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Black preachers calling for wide protests to press for Zimmerman charges

Jovan Blacknell (R) and his son Justice attend a peaceful protest of the acquittal of George Zimmerman for the 2012 shooting death of Trayvo
Jovan Blacknell (R) and his son Justice attend a peaceful protest of the acquittal of George Zimmerman for the 2012 shooting death of Trayvo

By David Ingram

WASHINGTON (Reuters) - Black preachers said on Tuesday they were planning peaceful protests in 100 cities across the United States this weekend to press for federal charges in the shooting death of 17-year-old Trayvon Martin.

Standing outside the U.S. Justice Department building in Washington, the preachers pledged to hold the protests near federal buildings and said action was justified because of what they see as the civil rights questions surrounding the death.

A Florida jury on Saturday found George Zimmerman, 29, not guilty of second-degree murder in the 2012 shooting. Zimmerman, a neighborhood watch volunteer, said he shot the unarmed Martin, a black youth, in self-defense.

"People all over the country will gather to show that we are not having a two- or three-day anger fit," said Al Sharpton, a preacher, television host and civil rights advocate joined by about 15 other clergy.

Sharpton said demonstrations were planned for Saturday in 100 cities to push for new charges against Zimmerman and the repeal of Florida's "stand your ground" self-defense law.

"We don't need consolation. We need legislation, and we need some federal prosecution," Sharpton said.

The Justice Department, which has offices in every major U.S. city, said Martin's death remains under investigation.

Any charges against Zimmerman would likely fall under a 2009 law against hate crimes, but lawyers with civil rights expertise said a new prosecution was unlikely because of the lack of evidence that racism drove Zimmerman to shoot.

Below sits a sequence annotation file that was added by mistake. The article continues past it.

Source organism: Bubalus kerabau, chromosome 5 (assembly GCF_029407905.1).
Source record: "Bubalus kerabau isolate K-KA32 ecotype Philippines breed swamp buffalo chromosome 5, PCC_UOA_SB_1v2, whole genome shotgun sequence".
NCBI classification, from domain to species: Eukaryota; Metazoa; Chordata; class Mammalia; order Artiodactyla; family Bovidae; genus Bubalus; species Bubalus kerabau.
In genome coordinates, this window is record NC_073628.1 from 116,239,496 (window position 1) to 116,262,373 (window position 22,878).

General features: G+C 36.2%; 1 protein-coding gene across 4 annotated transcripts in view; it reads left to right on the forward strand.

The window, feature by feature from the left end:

A juror in Zimmerman's trial told CNN she did not think Zimmerman racially profiled Martin. "All of us thought race did not play a role," said the juror, granted anonymity by the television news network.

LEGAL QUESTIONS

Protesters at demonstrations following the verdict have accused Zimmerman, who is white and Hispanic, of racially profiling Martin.

Sharpton said he was aware of the legal questions, but he said Zimmerman had a pattern of profiling black men as criminal suspects. He also quoted Zimmerman's lament of "they always get away" to a police dispatcher upon seeing Martin.

"Who is they? And get away with what, since all he (Martin) was doing was going home?" Sharpton said.

Zimmerman's defense lawyers have said their client was viciously attacked by Martin.

Attorney General Eric Holder was scheduled to address the NAACP civil rights organization at 4:30 p.m. in Orlando, Florida, 25 miles from the small city of Sanford where the trial took place.

The first black attorney general, Holder said on Monday that Martin's death was tragic and unnecessary but he did not forecast the likelihood of new charges.

The black preachers said they considered Martin's death a spark for a renewal of the U.S. civil rights movement by a generation that grew up after the desegregation struggles of the 1950s and 1960s.

"There is going to be an intellectual riot," said Jamal Bryant, pastor of the Empowerment Temple church in Baltimore, Maryland. "One hundred cities are going to feel the wrath of a guided, intellectual, meaningful, spiritual uprising."

(Reporting by David Ingram; Editing by Howard Goller and Philip Barbara)

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